Often times the more complex an agreement or business transaction becomes the more technical the legal language becomes. Among other things, options and rights of first refusal are often utilized in more sophisticated transactions and can cause confuse in litigation.
Strictly speaking, an option “creates in the [option holder] a power to compel the owner of property to sell it at a stipulated price whether or not he is willing to part with ownership.” Hensley-O’Neal v. Metro. Nat’l Bank, 297 S.W.3d 610, 614 (Mo. Ct. App. 2009). It is a powerful tool and there is almost always separate contractual consideration/benefit given just for the existence of an option.
A similar but distinct concept is a right of first refusal. It is sometimes referred to as a preemptive right, but it requires a seller — when and if he/she decides to sell the stipulated item/property, to first offer it to the holder of the right, either at the stipulated price or at a price and on terms the seller is willing to sell. Jewish Ctr. for Aged v. BSPM Trustees, Inc., 295 S.W.3d 513, 519 (Mo. Ct. App. 2009). It is a contingency in that it is not activated until the owner arrives at a decision to sell the property. McNabb v. Barrett, 257 S.W.3d 166, 170 (Mo. Ct. App. 2008). The person/entity holding the right of first refusal cannot compel an unwilling seller to sell.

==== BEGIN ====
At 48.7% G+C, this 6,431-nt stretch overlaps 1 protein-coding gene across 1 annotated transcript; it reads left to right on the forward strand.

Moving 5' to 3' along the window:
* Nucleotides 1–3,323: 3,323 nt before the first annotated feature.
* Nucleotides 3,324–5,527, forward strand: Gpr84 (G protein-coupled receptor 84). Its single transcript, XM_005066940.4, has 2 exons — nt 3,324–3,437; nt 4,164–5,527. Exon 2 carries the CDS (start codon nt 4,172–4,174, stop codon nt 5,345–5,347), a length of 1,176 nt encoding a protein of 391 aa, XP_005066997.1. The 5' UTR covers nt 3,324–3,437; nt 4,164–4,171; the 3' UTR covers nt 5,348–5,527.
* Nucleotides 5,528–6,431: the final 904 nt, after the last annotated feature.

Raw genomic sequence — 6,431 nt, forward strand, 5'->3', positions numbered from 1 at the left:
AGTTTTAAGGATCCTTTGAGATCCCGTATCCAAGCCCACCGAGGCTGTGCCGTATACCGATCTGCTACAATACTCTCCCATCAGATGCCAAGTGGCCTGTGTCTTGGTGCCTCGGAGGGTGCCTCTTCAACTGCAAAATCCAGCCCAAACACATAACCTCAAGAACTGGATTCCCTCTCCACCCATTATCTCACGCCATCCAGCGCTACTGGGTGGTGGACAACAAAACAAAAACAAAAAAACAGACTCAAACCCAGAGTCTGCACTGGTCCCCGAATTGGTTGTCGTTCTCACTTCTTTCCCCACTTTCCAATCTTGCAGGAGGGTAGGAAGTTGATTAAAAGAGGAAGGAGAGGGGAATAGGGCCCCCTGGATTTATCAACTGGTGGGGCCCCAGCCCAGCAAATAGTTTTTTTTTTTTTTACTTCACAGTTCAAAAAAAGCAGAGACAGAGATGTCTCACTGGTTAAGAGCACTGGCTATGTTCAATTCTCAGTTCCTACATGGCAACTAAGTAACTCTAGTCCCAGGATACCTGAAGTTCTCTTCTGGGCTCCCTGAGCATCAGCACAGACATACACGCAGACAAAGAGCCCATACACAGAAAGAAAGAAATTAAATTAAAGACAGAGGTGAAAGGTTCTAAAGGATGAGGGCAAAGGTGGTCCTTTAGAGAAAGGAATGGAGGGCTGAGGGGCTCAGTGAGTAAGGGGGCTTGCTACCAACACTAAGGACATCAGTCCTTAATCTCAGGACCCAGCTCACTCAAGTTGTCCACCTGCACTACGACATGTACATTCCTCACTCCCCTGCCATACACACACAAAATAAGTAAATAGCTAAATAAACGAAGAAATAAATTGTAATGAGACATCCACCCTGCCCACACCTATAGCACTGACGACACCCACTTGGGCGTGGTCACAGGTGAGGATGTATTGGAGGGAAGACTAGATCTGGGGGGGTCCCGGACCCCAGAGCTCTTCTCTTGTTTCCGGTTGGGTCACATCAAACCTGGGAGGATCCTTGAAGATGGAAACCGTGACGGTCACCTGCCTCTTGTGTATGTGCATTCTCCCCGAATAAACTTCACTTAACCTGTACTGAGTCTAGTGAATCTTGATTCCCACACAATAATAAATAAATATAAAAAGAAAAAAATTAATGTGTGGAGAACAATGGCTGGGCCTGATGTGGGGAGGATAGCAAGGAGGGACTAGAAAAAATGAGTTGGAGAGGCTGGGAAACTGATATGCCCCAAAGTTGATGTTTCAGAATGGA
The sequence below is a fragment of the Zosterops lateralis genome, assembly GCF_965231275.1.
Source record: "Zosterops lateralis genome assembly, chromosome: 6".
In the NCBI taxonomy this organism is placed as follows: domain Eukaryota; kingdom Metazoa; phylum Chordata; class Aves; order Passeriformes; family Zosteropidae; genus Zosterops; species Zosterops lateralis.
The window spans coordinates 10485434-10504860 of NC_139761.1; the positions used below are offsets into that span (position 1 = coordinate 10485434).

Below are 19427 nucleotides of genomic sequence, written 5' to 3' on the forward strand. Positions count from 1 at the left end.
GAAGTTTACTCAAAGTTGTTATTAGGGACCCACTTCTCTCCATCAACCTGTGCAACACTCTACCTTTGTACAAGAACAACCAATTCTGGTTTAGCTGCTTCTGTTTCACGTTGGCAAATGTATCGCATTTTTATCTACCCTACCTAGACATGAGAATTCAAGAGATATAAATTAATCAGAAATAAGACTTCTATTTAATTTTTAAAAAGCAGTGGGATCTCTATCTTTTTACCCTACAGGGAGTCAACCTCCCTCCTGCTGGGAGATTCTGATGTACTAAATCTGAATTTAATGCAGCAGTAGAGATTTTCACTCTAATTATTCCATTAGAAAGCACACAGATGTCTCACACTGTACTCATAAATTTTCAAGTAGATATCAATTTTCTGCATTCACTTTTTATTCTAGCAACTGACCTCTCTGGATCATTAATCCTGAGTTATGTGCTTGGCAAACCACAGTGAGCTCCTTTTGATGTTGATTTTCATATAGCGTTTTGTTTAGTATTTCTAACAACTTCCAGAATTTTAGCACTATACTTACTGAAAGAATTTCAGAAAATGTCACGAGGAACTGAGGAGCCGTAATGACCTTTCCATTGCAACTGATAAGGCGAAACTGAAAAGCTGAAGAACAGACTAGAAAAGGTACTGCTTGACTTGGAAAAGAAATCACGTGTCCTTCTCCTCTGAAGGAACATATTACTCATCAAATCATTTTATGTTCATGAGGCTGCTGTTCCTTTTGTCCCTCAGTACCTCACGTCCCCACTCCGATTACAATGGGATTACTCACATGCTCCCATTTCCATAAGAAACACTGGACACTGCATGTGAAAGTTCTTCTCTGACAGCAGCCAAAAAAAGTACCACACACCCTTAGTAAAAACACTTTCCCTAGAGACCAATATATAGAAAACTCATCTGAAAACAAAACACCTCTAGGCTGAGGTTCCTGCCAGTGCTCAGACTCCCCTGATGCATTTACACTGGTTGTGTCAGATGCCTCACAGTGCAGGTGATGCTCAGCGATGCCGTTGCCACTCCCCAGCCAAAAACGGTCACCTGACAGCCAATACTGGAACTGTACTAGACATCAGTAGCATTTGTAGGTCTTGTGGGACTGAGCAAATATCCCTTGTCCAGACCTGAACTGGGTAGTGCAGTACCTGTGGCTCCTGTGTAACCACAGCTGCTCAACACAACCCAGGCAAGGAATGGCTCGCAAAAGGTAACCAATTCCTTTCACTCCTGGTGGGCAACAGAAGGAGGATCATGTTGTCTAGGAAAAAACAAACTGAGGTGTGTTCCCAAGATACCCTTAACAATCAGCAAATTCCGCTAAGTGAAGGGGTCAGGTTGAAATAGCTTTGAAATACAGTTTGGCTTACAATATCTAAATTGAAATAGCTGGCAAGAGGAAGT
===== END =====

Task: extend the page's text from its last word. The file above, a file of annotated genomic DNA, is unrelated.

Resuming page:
Options and rights of first refusal can be used in many different contexts, but are often implemented with real estate transactions. A holder of real estate may grant an option to another person for a price, which gives the option-holder the ability to compel a sale. Alternatively, they may grant a right of first refusal to a third-party so that when the decision to sell does come the third-party has a crack at the property first. Breach of contract litigation involving these types of clauses can be complex because minor language can have a major impact in court.
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